A Quote from Shakespeare?

A Quote from Shakespeare?

Lehi spoke of himself as “a trembling parent, whose limbs ye must soon lay down in the cold and silent grave, from whence no traveler can return” (2 Nephi 1:14). This seems to be borrowed from William Shakespeare’s Hamlet, Act 3, Scene 1, lines 78-80: “But that the dread of something after death, The undiscovered country from whose bourn No traveller returns.” If Joseph Smith did not quote directly from Shakespeare, he may have borrowed from Josiah Priest’s 1825 book The Wonders of Nature and Providence Displayed,¬†page 469, which paraphrases Shakespeare in a form nearly identical to the version found in the Book of Mormon: “from whence no traveler returns.”

Joseph Smith MormonIt is more likely that both Shakespeare and Lehi borrowed from a more ancient text. For example, the Old Testament prophet Job declared, “Are not my days few? cease then, and let me alone, that I may take comfort a little, Before I go whence I shall not return, even to the land of darkness and the shadow of death” (Job 10:20-21). “When a few years are come, then I shall go the way whence I shall not return” (Job 16:22).

In a 1980 FARMS paper, “Shakespeare and the Book of Mormon,” Robert F. Smith noted even more ancient texts that use the same idea found in these scriptural passages:

The Sumerian poem entitled Descent of Inanna is known from a set of 13 clay tablets and fragments inscribed in the first half of the second millennium BC, though the actual composition of the text clearly predates this time period. The goddess Inanna descends into the underworld to rescue her dead husband Dumuzi. At the gate to the netherworld, she is challenged by the chief gatekeeper, who ass her, “Why pray hast thou come to the land of no return? On the road whose traveler returns not, how hath thy heart led thee?”[1]

The Egyptian Pyramid Texts were spells written inside the pyramids of Egyptian kings of the 25th and 24th centuries BC. One of these texts reads, “May you go on the roads of the western ones [i.e., the dead]; They who go on them [travelers] do not return.”[2]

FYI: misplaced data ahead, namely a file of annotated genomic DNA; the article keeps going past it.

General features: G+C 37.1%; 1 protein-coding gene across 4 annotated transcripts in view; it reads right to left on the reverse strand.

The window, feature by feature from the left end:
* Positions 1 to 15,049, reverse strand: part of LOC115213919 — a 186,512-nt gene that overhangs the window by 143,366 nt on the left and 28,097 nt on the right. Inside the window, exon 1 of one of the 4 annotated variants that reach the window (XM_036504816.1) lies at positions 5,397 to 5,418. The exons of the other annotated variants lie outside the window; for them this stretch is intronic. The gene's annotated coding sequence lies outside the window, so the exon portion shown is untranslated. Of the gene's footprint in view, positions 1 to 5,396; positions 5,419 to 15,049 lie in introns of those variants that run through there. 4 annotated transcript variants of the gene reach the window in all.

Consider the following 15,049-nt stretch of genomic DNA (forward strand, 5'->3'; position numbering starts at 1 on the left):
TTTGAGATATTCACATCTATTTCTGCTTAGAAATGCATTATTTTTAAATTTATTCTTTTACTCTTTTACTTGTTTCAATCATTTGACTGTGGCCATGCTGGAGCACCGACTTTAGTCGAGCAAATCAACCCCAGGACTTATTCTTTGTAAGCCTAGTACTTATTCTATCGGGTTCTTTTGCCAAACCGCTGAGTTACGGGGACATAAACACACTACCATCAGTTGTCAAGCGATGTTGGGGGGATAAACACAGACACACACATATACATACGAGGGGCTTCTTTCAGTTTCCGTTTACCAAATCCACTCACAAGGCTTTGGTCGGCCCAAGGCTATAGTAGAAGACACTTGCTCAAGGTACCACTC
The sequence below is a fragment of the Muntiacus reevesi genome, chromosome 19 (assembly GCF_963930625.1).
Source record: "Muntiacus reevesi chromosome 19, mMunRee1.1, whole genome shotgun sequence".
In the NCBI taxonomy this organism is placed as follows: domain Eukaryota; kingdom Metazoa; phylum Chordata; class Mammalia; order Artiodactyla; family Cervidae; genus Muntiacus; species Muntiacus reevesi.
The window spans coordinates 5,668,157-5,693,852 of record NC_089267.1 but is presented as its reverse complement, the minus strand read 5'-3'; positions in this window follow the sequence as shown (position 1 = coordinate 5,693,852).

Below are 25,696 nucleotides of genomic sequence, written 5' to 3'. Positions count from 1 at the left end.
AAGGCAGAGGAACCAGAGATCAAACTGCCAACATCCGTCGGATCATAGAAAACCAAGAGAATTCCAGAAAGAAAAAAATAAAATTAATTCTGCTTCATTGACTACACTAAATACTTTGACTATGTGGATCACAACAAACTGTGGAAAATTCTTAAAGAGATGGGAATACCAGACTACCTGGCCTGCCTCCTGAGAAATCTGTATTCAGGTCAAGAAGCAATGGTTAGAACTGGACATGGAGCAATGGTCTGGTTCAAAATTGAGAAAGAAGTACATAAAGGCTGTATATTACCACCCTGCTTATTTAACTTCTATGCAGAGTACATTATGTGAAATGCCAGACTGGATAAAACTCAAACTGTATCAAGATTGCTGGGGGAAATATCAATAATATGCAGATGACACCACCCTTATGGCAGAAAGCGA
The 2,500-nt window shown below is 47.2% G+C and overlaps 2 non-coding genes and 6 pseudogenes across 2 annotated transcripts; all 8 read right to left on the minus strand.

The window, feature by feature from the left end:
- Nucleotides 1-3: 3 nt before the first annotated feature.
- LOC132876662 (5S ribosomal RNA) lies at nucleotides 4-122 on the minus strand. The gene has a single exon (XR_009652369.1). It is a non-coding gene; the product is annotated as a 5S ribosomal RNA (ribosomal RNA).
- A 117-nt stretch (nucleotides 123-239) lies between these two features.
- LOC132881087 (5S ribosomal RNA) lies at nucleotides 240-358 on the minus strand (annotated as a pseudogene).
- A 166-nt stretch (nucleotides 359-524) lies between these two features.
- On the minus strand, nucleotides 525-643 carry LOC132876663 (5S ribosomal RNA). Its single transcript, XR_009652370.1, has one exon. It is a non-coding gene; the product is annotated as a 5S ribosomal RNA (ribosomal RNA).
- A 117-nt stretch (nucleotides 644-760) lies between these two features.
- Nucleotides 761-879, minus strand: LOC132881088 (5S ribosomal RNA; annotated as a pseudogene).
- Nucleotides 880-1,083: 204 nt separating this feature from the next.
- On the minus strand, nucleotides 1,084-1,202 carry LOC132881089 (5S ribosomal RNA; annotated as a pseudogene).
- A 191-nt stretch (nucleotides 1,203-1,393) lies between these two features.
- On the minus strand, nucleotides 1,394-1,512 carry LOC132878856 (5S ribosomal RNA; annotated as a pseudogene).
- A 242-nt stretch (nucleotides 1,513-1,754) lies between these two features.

Harris Papyrus I (BM 9999) was found at Medinet Habu, Egypt, during the 19th century and was acquired by the British Museum in 1872. Dating to the 12th century BC, it speaks of the realm of the dead, saying “There is nobody who returns from there,” and “Behold there is nobody who has gone, who has returned.”

Some scholars believe that Shakespeare borrowed the idea not from these ancient sources (of which only Job was available in Joseph Smith’s day), but from the poem The Elegy on Lesbia’s Sparrow, written in the first century BC by the Roman poet Catullus, which speaks of “that dreary bourn whence none can ever return.”

For another alleged borrowing from Shakespeare, see 1 Nephi 8:4 and Alma 36:22 Methought.

[1] James B. Pritchard, Ancient Near Eastern Texts Relating to the Old Testament (3rd ed. with Supplement, Princeton University Press, 1969), 54. Hugh Nibley brought attention to the Sumerian and Egyptian materials in his book An Approach to the Book of Mormon, of which the third edition was published in 1988 by Deseret and FARMS, where see pages 275-7.

[2] Because the sun rises in the east and sets in the west, the dead were thought to travel to the west; hence Egyptian tombs were constructed on the west side of the Nile River.